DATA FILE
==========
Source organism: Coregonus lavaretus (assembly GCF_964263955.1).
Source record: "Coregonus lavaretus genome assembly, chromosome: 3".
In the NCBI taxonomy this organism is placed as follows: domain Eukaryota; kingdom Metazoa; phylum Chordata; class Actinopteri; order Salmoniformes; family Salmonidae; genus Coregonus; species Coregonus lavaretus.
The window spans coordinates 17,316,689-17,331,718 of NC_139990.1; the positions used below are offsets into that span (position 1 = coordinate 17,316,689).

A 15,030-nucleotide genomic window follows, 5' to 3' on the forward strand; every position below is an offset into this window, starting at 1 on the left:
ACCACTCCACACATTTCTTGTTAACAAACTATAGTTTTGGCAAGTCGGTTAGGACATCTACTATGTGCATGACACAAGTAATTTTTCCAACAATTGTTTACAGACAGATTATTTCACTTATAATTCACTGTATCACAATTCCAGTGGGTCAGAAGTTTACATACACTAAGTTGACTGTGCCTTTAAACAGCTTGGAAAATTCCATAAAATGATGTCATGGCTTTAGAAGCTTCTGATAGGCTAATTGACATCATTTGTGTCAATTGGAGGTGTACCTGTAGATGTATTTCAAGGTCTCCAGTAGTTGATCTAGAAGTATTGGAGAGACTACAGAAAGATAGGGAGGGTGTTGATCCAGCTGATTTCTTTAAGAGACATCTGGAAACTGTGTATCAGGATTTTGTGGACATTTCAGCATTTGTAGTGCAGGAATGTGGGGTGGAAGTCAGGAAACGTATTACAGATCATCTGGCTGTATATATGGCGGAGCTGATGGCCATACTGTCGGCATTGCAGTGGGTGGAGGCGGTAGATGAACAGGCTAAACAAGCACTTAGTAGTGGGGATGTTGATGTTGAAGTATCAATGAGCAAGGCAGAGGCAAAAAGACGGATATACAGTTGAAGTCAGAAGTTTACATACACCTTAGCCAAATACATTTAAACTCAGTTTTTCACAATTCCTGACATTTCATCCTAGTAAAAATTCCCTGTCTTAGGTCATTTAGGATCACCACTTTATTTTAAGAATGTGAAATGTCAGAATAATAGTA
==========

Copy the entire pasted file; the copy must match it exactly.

Source organism: Coregonus lavaretus (assembly GCF_964263955.1).
Source record: "Coregonus lavaretus genome assembly, chromosome: 3".
In the NCBI taxonomy this organism is placed as follows: domain Eukaryota; kingdom Metazoa; phylum Chordata; class Actinopteri; order Salmoniformes; family Salmonidae; genus Coregonus; species Coregonus lavaretus.
The window spans coordinates 17,316,689-17,331,718 of NC_139990.1; the positions used below are offsets into that span (position 1 = coordinate 17,316,689).

A 15,030-nucleotide genomic window follows, 5' to 3' on the forward strand; every position below is an offset into this window, starting at 1 on the left:
ACCACTCCACACATTTCTTGTTAACAAACTATAGTTTTGGCAAGTCGGTTAGGACATCTACTATGTGCATGACACAAGTAATTTTTCCAACAATTGTTTACAGACAGATTATTTCACTTATAATTCACTGTATCACAATTCCAGTGGGTCAGAAGTTTACATACACTAAGTTGACTGTGCCTTTAAACAGCTTGGAAAATTCCATAAAATGATGTCATGGCTTTAGAAGCTTCTGATAGGCTAATTGACATCATTTGTGTCAATTGGAGGTGTACCTGTAGATGTATTTCAAGGTCTCCAGTAGTTGATCTAGAAGTATTGGAGAGACTACAGAAAGATAGGGAGGGTGTTGATCCAGCTGATTTCTTTAAGAGACATCTGGAAACTGTGTATCAGGATTTTGTGGACATTTCAGCATTTGTAGTGCAGGAATGTGGGGTGGAAGTCAGGAAACGTATTACAGATCATCTGGCTGTATATATGGCGGAGCTGATGGCCATACTGTCGGCATTGCAGTGGGTGGAGGCGGTAGATGAACAGGCTAAACAAGCACTTAGTAGTGGGGATGTTGATGTTGAAGTATCAATGAGCAAGGCAGAGGCAAAAAGACGGATATACAGTTGAAGTCAGAAGTTTACATACACCTTAGCCAAATACATTTAAACTCAGTTTTTCACAATTCCTGACATTTCATCCTAGTAAAAATTCCCTGTCTTAGGTCATTTAGGATCACCACTTTATTTTAAGAATGTGAAATGTCAGAATAATAGTA